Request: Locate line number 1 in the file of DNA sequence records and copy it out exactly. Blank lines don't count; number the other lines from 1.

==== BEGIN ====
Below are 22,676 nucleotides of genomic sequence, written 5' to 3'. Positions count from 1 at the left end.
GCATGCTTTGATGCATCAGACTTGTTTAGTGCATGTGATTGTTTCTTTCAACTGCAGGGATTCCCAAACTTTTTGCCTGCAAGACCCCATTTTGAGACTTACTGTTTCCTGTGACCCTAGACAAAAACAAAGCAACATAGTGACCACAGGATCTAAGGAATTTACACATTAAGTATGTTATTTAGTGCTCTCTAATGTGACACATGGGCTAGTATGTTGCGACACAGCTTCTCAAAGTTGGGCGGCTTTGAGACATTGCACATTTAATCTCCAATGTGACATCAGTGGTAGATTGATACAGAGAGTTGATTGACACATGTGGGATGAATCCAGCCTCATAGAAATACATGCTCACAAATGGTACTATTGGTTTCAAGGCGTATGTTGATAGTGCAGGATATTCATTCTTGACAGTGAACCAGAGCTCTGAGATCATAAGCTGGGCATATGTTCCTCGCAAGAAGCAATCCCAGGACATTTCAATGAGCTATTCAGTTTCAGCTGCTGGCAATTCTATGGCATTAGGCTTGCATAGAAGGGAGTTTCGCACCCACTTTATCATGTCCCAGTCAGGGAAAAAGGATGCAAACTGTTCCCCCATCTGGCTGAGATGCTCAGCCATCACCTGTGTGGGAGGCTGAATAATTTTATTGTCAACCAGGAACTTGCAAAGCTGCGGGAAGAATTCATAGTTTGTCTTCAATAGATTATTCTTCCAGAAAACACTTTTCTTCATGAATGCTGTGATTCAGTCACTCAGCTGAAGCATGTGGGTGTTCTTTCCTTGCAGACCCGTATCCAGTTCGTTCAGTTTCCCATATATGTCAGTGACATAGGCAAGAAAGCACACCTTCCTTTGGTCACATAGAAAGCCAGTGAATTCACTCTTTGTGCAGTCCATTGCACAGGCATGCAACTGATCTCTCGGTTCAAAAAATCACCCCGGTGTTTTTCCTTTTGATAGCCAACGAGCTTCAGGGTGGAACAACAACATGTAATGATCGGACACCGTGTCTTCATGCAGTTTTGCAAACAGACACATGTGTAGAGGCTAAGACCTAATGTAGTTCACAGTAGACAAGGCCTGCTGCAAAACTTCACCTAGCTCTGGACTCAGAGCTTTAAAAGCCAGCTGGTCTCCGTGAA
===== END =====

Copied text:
Below are 22,676 nucleotides of genomic sequence, written 5' to 3'. Positions count from 1 at the left end.